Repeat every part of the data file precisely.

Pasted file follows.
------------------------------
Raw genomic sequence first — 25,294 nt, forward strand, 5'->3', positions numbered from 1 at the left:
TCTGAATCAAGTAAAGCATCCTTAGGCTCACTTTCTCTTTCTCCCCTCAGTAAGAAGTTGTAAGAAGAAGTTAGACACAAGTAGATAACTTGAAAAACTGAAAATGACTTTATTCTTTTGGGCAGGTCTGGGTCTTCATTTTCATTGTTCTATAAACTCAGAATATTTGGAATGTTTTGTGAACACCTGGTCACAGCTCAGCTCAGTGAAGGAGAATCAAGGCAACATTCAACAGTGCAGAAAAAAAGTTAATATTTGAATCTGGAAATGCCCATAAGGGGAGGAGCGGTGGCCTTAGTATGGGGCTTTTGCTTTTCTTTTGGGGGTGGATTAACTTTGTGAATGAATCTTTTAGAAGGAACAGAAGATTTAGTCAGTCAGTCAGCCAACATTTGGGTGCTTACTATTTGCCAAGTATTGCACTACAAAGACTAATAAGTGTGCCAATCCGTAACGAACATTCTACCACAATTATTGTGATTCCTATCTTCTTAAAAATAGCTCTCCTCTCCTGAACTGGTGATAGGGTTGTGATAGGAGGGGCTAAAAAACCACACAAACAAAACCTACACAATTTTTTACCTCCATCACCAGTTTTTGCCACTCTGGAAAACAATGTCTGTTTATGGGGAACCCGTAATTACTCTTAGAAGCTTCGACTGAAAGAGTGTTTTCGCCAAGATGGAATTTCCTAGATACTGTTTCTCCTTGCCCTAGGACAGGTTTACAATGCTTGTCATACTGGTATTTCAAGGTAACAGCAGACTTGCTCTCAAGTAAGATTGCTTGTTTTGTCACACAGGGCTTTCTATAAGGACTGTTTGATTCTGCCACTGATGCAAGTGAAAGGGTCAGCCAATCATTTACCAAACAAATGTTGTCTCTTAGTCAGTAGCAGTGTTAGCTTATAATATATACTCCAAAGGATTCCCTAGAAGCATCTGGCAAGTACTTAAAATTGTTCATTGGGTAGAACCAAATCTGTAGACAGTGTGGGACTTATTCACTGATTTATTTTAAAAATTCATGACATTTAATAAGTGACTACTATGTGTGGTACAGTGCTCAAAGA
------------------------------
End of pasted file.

Raw genomic sequence first — 25,294 nt, forward strand, 5'->3', positions numbered from 1 at the left:
TCTGAATCAAGTAAAGCATCCTTAGGCTCACTTTCTCTTTCTCCCCTCAGTAAGAAGTTGTAAGAAGAAGTTAGACACAAGTAGATAACTTGAAAAACTGAAAATGACTTTATTCTTTTGGGCAGGTCTGGGTCTTCATTTTCATTGTTCTATAAACTCAGAATATTTGGAATGTTTTGTGAACACCTGGTCACAGCTCAGCTCAGTGAAGGAGAATCAAGGCAACATTCAACAGTGCAGAAAAAAAGTTAATATTTGAATCTGGAAATGCCCATAAGGGGAGGAGCGGTGGCCTTAGTATGGGGCTTTTGCTTTTCTTTTGGGGGTGGATTAACTTTGTGAATGAATCTTTTAGAAGGAACAGAAGATTTAGTCAGTCAGTCAGCCAACATTTGGGTGCTTACTATTTGCCAAGTATTGCACTACAAAGACTAATAAGTGTGCCAATCCGTAACGAACATTCTACCACAATTATTGTGATTCCTATCTTCTTAAAAATAGCTCTCCTCTCCTGAACTGGTGATAGGGTTGTGATAGGAGGGGCTAAAAAACCACACAAACAAAACCTACACAATTTTTTACCTCCATCACCAGTTTTTGCCACTCTGGAAAACAATGTCTGTTTATGGGGAACCCGTAATTACTCTTAGAAGCTTCGACTGAAAGAGTGTTTTCGCCAAGATGGAATTTCCTAGATACTGTTTCTCCTTGCCCTAGGACAGGTTTACAATGCTTGTCATACTGGTATTTCAAGGTAACAGCAGACTTGCTCTCAAGTAAGATTGCTTGTTTTGTCACACAGGGCTTTCTATAAGGACTGTTTGATTCTGCCACTGATGCAAGTGAAAGGGTCAGCCAATCATTTACCAAACAAATGTTGTCTCTTAGTCAGTAGCAGTGTTAGCTTATAATATATACTCCAAAGGATTCCCTAGAAGCATCTGGCAAGTACTTAAAATTGTTCATTGGGTAGAACCAAATCTGTAGACAGTGTGGGACTTATTCACTGATTTATTTTAAAAATTCATGACATTTAATAAGTGACTACTATGTGTGGTACAGTGCTCAAAGA